- Historic Sites
First Step To The Moon
The first American to leave the Earth's atmosphere recalls the momentous flight that put us on a course for the moon.
July/August 1994 | Volume 45, Issue 4
The irony of playing second fiddle to a chimpanzee was particularly galling to us. NASA had decided to send a chimp into space before sending me. I protested again and again, but NASA insisted the little ape go first. The agency meant well. But all I could think about were Russian boosters rolling to their pads for the first manned space flight.
There were other frictions too. At the Cape I spent most of my time in a “procedures trainer.” This was a replica of the actual spaceship that would boost me more than one hundred miles into space. It also duplicated the severe semi-supine flight position, with the pilot lying on his back, legs vertical to the knees and then dropped down so that he was shaped like a squared-off pretzel.
No one liked the trainer. It was like taking a straight-backed chair, placing it on its back, and then “sitting” in it. This is where the astronaut trained to reach all his instruments and controls until he could go through every motion of his scheduled flight with his eyes closed and never miss hitting the right button or lever.
Similarly, the crew quarters in Hangar S were Spartan, austere, nondescript, and totally uncomfortable. Our sleeping quarters could be reached only by going down a long, poorly lit hallway, an unpleasant walk during which we were assailed by the hoots, screeches, and screams of a small colony of apes housed out back.
In the end we decided the humiliation of stepping aside for a monkey was bad enough. We certainly didn’t have to live with the howling dung-flingers. So we all abandoned Hangar S and took up residence at the Holiday Inn, where we could live like human beings.
By late January events were coming down to the wire. As flight time neared, the practical joking that had helped keep us all sane faded away. A serious tone settled over the launch, support, flight, and recovery teams. Redstone, the booster rocket, was working well, and I was scheduled to be launched in about six more weeks.
But that chimpanzee was still going before a man could fly. All he would do was go along for the ride and bang levers and push buttons in the capsule and get jolted with electricity if he didn’t perform his tasks properly. Despite our protests that the whole concept was ridiculous, the medical teams and psychologists insisted there were too many unknowns about space flight, especially weightlessness and what could be unexpectedly high g-forces, to risk a man’s life without first sending up a living, breathing creature as a possible sacrifice.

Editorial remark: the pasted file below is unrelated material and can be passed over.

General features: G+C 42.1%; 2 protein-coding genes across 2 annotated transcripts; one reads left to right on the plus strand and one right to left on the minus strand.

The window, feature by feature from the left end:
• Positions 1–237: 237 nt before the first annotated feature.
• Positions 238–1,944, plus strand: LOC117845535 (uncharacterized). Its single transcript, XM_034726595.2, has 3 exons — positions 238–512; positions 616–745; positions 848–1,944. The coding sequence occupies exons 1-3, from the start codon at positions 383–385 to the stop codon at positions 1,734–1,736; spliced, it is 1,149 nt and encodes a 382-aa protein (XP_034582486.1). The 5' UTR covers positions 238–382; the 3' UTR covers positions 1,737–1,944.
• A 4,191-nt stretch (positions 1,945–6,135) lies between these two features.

So the chimps trained to go into space. It was a great circus act. Scientifically it was a huge waste of money, time, and manpower. Rube Goldberg could have designed the machine intended to test simian skills. In the box-shaped gadget, when a certain color light or series of lights flashed, the animal was trained to push either a right- or left-hand lever. If he performed as commanded, he was rewarded with a banana pellet funneled to his mouth through a dispenser. If the chimp failed to push the right lever, he was whacked with a slight electrical jolt to his foot.
This was the culmination of many years of research, the effort of hundreds of engineers, and the expenditure of several million dollars. Banana pellets and electric shocks to be administered by a space-borne slot machine.
Yet the effort went forward, and NASA selected one ape, christened him Ham, and on January 31, 1961, the Mercury Seven gathered to watch the momentous liftoff of the slot-happy chimp. The flight turned out to be a bit more interesting than planned. Redstone had a “hot engine” and consumed all its fuel five seconds ahead of schedule. The automatic control system sensed that something was wrong. Instantly it ignited the escape tower above the Mercury capsule, blowing the spacecraft away from the rocket with a great shriek of flame that sent the craft much higher and faster than it was intended to go.
The medics figured the ape would be squeezed by eight times gravity, but in fact, Ham experienced more than twice the original estimate. He was one unhappy monkey. The on-board equipment failed, the electrical system and light tests went haywire, and drifting weightlessly, Ham was banging on every lever he could. He did everything right, and for his efforts was rewarded at every turn with a nasty shock instead of a banana pellet.
He also sailed 132 miles farther downrange than the planned 290 miles. He came down with crushing deceleration, the opening parachute slamming him about in the capsule, and he hit the ocean surface with an earsplitting bang. By the time the recovery choppers showed up to lift the craft out of the waves, it was on its side, filled with so much water they had a sputtering, choking, near-drowned chimp on their hands.
They returned Ham to the Cape. NASA went through some idiotic official greeting, but Ham came out of the capsule biting anything, human or otherwise, that came near him.